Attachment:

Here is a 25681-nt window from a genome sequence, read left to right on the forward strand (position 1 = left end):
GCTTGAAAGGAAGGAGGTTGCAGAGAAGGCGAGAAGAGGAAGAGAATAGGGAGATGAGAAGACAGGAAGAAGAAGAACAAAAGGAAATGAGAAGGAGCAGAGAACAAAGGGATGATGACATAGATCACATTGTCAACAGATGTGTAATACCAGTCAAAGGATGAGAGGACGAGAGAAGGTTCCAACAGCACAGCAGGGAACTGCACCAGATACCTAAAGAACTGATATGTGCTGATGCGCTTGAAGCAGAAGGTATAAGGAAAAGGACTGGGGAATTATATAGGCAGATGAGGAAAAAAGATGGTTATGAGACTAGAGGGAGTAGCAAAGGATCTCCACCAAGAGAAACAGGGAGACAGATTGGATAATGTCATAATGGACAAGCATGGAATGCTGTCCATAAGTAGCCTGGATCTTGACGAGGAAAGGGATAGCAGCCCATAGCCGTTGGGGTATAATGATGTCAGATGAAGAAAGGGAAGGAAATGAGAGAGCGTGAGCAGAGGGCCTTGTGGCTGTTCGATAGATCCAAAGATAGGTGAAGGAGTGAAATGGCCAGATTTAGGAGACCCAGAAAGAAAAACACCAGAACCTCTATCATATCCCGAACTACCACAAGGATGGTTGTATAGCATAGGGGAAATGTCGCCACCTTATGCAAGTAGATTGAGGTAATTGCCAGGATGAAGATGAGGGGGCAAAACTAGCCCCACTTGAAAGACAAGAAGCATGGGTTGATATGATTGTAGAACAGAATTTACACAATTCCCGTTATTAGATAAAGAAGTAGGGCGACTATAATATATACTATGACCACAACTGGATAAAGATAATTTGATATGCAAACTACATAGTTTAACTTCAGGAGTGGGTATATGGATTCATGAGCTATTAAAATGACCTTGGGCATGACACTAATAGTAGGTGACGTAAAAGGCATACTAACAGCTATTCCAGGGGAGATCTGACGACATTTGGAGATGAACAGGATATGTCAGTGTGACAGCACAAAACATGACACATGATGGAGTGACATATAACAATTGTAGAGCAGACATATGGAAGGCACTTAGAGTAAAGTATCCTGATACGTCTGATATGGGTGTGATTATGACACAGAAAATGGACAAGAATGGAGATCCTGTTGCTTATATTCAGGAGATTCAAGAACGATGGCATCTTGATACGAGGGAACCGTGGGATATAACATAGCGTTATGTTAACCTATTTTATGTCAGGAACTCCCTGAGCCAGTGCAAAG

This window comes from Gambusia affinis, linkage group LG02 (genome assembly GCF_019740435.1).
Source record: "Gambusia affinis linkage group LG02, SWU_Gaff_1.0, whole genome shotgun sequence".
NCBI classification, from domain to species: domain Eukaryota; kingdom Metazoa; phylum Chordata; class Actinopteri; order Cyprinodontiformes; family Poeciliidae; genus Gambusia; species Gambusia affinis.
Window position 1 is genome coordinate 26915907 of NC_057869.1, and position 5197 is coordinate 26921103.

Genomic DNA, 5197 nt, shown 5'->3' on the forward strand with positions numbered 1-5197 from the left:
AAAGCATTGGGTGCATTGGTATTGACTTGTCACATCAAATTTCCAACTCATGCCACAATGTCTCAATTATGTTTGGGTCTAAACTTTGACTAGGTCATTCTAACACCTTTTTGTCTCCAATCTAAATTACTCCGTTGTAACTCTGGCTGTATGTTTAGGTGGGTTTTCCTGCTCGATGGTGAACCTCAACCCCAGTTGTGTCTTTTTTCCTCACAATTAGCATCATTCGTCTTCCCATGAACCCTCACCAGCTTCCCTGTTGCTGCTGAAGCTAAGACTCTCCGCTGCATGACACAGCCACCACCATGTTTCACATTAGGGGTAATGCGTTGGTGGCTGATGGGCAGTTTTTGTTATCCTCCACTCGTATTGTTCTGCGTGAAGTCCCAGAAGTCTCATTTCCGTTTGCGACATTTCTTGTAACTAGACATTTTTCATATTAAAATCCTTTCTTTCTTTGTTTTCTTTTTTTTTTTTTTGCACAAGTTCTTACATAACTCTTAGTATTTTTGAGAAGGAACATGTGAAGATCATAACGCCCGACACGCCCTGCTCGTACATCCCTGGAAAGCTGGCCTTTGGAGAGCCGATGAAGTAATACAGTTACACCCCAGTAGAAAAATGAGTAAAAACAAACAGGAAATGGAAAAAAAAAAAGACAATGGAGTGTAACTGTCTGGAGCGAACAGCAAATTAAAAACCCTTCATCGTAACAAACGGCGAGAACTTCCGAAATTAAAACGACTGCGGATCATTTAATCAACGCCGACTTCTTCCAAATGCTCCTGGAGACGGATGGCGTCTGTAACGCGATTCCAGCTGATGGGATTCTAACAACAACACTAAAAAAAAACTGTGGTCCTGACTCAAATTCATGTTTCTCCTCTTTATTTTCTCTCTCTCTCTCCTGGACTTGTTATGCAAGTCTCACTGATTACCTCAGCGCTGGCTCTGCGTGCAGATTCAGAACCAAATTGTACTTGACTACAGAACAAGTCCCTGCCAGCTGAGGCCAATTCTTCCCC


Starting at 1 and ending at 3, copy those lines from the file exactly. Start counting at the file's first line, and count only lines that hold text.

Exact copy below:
Here is a 25681-nt window from a genome sequence, read left to right on the forward strand (position 1 = left end):
GCTTGAAAGGAAGGAGGTTGCAGAGAAGGCGAGAAGAGGAAGAGAATAGGGAGATGAGAAGACAGGAAGAAGAAGAACAAAAGGAAATGAGAAGGAGCAGAGAACAAAGGGATGATGACATAGATCACATTGTCAACAGATGTGTAATACCAGTCAAAGGATGAGAGGACGAGAGAAGGTTCCAACAGCACAGCAGGGAACTGCACCAGATACCTAAAGAACTGATATGTGCTGATGCGCTTGAAGCAGAAGGTATAAGGAAAAGGACTGGGGAATTATATAGGCAGATGAGGAAAAAAGATGGTTATGAGACTAGAGGGAGTAGCAAAGGATCTCCACCAAGAGAAACAGGGAGACAGATTGGATAATGTCATAATGGACAAGCATGGAATGCTGTCCATAAGTAGCCTGGATCTTGACGAGGAAAGGGATAGCAGCCCATAGCCGTTGGGGTATAATGATGTCAGATGAAGAAAGGGAAGGAAATGAGAGAGCGTGAGCAGAGGGCCTTGTGGCTGTTCGATAGATCCAAAGATAGGTGAAGGAGTGAAATGGCCAGATTTAGGAGACCCAGAAAGAAAAACACCAGAACCTCTATCATATCCCGAACTACCACAAGGATGGTTGTATAGCATAGGGGAAATGTCGCCACCTTATGCAAGTAGATTGAGGTAATTGCCAGGATGAAGATGAGGGGGCAAAACTAGCCCCACTTGAAAGACAAGAAGCATGGGTTGATATGATTGTAGAACAGAATTTACACAATTCCCGTTATTAGATAAAGAAGTAGGGCGACTATAATATATACTATGACCACAACTGGATAAAGATAATTTGATATGCAAACTACATAGTTTAACTTCAGGAGTGGGTATATGGATTCATGAGCTATTAAAATGACCTTGGGCATGACACTAATAGTAGGTGACGTAAAAGGCATACTAACAGCTATTCCAGGGGAGATCTGACGACATTTGGAGATGAACAGGATATGTCAGTGTGACAGCACAAAACATGACACATGATGGAGTGACATATAACAATTGTAGAGCAGACATATGGAAGGCACTTAGAGTAAAGTATCCTGATACGTCTGATATGGGTGTGATTATGACACAGAAAATGGACAAGAATGGAGATCCTGTTGCTTATATTCAGGAGATTCAAGAACGATGGCATCTTGATACGAGGGAACCGTGGGATATAACATAGCGTTATGTTAACCTATTTTATGTCAGGAACTCCCTGAGCCAGTGCAAAG

This window comes from Gambusia affinis, linkage group LG02 (genome assembly GCF_019740435.1).